What should a normal TSH reading be?

I have been on Levothyroxine - between 50 and 100mg - currently 75mg - I had a partial thyroidectomy in 2011 for two different tumours in one side of the thryroid. Parathyroids still intact. Started levothyroxine in March 2013. After stabilizing on 75mg - my TSH reading runs between 2.1 and 4.8 - GP says up to 6 is within normal limits. Constantly tired, constantly cold, very dry skin, eyes, low mood (am on strong dosage of anti-depressant), hormones upset. Also have rheumatoid arthritis - pain levels are bad at present. Managed to lose 5 stone 12 1/2 pounds but since starting RA treatment weight slowly creeping back up even when sticking to a healthy eating regime - which is all the time. I take my levo at night so it does not interfere with calcium intake. When going for bloods should i not take the night time dose before the tests the next day and are the readings i am being told by the GP are "normal", actually not normal?

Would value any feedback - tired of feeling terrible 24/7!


16 Replies

  • SAGirl, The goal of Levothyroxine is to restore the patient to euthyroid status and for most this will be when TSH is 1.0 or lower. Read Treatment Options in thyroiduk.org.uk/tuk/about_... Email louise.warvill@thyroiduk.org.uk if you would like a copy of the Pulse article to show your GP when you request a dose increase.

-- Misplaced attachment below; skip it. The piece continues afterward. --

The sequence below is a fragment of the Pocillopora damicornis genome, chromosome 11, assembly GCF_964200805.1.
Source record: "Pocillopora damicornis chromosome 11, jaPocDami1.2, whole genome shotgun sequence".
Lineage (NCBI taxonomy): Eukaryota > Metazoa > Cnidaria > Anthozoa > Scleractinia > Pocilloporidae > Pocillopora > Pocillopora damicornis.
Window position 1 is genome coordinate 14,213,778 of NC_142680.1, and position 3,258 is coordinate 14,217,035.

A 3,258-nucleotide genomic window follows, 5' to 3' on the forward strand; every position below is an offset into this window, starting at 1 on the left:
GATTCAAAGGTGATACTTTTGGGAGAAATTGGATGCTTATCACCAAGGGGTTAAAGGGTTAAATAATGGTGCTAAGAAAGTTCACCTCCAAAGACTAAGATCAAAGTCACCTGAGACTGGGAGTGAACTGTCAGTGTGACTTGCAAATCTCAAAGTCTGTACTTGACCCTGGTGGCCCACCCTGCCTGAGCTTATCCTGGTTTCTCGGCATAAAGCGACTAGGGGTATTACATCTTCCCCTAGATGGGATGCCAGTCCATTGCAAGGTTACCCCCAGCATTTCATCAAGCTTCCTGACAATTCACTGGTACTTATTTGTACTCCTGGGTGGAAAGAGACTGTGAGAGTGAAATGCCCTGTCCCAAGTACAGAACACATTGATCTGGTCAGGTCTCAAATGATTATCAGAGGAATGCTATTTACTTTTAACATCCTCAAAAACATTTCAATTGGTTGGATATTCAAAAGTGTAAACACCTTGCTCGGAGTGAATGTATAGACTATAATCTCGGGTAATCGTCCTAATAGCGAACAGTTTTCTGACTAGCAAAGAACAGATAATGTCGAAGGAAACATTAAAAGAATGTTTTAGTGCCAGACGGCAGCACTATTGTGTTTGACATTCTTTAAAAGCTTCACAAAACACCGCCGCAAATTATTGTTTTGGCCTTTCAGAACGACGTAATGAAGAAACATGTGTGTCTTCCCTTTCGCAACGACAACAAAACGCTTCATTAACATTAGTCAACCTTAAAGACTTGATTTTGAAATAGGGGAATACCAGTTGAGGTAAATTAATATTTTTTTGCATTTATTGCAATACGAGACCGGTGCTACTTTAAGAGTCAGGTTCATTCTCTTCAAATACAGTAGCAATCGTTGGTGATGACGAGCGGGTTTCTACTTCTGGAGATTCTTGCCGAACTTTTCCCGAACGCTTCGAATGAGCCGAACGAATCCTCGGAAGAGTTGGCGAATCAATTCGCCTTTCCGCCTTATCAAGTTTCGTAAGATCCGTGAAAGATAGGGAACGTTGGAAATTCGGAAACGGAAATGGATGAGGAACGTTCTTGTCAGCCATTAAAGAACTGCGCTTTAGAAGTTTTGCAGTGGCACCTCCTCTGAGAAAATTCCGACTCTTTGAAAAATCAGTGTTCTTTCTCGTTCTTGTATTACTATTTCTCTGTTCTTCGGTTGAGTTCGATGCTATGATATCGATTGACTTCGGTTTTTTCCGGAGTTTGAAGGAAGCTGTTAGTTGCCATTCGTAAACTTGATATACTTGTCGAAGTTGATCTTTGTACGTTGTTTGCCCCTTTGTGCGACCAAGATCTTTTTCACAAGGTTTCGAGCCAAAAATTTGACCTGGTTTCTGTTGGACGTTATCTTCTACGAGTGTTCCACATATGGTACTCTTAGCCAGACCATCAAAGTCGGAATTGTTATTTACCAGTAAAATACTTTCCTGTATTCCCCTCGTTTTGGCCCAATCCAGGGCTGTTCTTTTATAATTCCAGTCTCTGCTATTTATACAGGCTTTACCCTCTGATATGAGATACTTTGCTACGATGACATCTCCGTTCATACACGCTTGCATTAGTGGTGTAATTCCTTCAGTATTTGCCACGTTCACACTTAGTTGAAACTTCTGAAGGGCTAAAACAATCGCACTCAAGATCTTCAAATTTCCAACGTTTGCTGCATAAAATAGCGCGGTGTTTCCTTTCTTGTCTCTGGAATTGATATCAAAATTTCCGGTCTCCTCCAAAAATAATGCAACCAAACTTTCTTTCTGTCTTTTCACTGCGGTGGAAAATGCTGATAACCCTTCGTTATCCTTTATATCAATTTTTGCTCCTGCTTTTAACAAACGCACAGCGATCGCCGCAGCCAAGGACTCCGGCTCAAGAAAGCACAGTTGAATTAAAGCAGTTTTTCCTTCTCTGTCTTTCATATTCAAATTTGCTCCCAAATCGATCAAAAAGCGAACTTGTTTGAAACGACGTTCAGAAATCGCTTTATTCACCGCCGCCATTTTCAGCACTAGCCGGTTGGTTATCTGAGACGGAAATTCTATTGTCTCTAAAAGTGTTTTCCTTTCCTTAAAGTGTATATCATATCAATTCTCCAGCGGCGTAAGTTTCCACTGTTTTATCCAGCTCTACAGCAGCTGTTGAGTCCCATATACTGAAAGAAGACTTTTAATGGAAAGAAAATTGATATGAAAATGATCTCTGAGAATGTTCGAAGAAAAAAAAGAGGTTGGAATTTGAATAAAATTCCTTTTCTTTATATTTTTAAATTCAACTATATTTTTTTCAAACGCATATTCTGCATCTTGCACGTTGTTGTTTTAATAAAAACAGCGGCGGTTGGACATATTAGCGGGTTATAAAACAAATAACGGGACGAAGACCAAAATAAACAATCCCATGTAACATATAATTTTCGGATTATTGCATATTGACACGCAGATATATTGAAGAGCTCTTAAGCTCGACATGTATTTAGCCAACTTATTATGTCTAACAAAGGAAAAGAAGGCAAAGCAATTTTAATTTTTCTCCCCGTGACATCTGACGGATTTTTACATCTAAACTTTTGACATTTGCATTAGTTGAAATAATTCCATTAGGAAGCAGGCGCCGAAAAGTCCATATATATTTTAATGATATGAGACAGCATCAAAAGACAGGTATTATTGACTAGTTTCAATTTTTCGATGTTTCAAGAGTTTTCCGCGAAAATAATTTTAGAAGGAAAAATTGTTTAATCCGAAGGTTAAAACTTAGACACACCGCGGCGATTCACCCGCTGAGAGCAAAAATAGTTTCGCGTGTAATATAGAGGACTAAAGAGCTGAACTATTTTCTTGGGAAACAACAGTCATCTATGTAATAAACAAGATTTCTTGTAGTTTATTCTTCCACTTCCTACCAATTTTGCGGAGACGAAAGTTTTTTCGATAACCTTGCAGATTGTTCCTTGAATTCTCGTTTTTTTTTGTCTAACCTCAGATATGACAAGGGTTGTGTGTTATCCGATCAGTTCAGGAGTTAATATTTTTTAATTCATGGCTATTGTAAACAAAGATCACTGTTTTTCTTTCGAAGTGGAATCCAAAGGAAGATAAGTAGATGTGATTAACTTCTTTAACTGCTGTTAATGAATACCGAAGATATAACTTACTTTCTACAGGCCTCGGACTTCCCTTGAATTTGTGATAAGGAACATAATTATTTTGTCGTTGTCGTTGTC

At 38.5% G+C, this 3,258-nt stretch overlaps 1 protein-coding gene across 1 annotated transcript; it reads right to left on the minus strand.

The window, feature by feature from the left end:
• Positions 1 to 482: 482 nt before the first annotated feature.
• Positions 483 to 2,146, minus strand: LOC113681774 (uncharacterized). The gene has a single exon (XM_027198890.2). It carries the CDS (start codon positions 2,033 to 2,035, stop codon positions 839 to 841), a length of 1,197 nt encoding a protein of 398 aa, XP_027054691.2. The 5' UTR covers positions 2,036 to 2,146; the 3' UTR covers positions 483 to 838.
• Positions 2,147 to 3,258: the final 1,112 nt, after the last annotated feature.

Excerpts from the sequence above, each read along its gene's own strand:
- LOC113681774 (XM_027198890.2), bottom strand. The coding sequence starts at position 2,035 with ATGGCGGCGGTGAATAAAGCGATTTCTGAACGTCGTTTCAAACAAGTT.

• Thanks for the quick response - will email. The info on thyroid UK is excellent - the extended list of symptoms explains why i feel like everything is falling apart....!

    Am going to request appointment with GP - possibly referal to endo.

  • You may find some of the numbers in this paper interesting :

    Prevalence of thyroid disease, thyroid dysfunction and thyroid

    peroxidase antibodies in a large, unselected population. The

    Health Study of Nord-Tr ̆ndelag (HUNT)


    Look at the right hand half of Table 3.

    Just as an example from the table :

    Looking at women aged 50 - 59 who were negative for TPO Antibodies

    They tested 4256 women.

    50% of them had a TSH lower than 1.5

    50% had a TSH higher than 1.5

    2.5% had a TSH lower than 0.50